A new plan promoted by the UK government offers schools the opportunity to receive extra funding in order to hire and promote gay and transgender teachers.
Critics of the policy refer to it as “profoundly misguided” and argue that it will result in head teachers promoting some teachers over others regardless of ability. They feel the plan will increase discrimination while pushing aside equality as skills and talents are ignored.
Schools would be able to receive a grant totaling close to $45,000 to be used on training for existing teachers or adding new staff members to close existing diversity gaps, which currently include low numbers of gay or older staff members.
Backed by the Department for Education, the plan promotes applications based on protected characteristics outlined in the Equality Act of 2010, including age, disability, gender reassignment, marriage or civil partnership, pregnancy, race, religion, and sexual orientation, writes Shari Miller for The Daily Mail.
One example showed a school receiving funding to hire additional male teachers or women who had given birth. The school had been found to have too many older female teachers on staff who did not have children. The same school had applied for money in order to hire additional older staff members after an “audit identified the increasing number of young staff promoted to middle leader positions.”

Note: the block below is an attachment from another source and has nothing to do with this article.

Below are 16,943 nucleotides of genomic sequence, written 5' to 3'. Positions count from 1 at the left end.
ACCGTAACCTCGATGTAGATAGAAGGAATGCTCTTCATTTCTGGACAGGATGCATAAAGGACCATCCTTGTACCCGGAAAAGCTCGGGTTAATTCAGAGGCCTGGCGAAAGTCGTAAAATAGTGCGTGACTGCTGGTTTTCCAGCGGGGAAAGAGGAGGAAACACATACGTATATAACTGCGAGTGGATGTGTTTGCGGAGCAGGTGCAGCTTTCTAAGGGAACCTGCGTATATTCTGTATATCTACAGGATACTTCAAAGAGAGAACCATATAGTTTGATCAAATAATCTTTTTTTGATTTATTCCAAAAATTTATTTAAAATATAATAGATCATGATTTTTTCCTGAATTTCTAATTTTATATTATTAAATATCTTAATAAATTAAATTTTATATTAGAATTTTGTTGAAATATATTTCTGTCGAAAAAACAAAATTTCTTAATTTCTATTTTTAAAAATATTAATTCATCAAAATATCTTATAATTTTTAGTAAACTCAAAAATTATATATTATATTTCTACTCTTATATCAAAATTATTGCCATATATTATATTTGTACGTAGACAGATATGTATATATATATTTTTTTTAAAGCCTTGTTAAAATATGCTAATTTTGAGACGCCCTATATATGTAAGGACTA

A separate example found a Catholic school seeking help in paying for specialist training in religion for senior staff members.
Schools are welcome to apply for funding to help close such diversity gaps, with the condition that teachers must be promoted within 12 months.
However, David Green, the founder of think-tank Civitas, argues that the plan will come at a cost for students as teachers will not be promoted based on their skill levels.
Mr Green told the Telegraph: “The assumption behind the Leadership Equality and Diversity Fund is that there has been discrimination if there is not proportionate representation of any of the above groups in leadership roles.
He went on to say he would do away with the entire program and put the money toward placing more teachers into programs that help children from disadvantaged backgrounds.
David Nuttall, a Conservative MP, agrees, calling the program “absolute nonsense.” He told Kate McCann of The Telegraph that the idea is discriminatory in nature as one group is guaranteed special treatment over another.
Labour’s shadow education secretary Lucy Powell said the money would be better spent elsewhere, such as the diversification of school leadership in an effort to become more representative of the communities served.
A Department for Education spokesperson later added: “This programme encourages able teachers with potential, who might otherwise not have the confidence to compete for such roles without targeted intervention, to move into leadership roles.”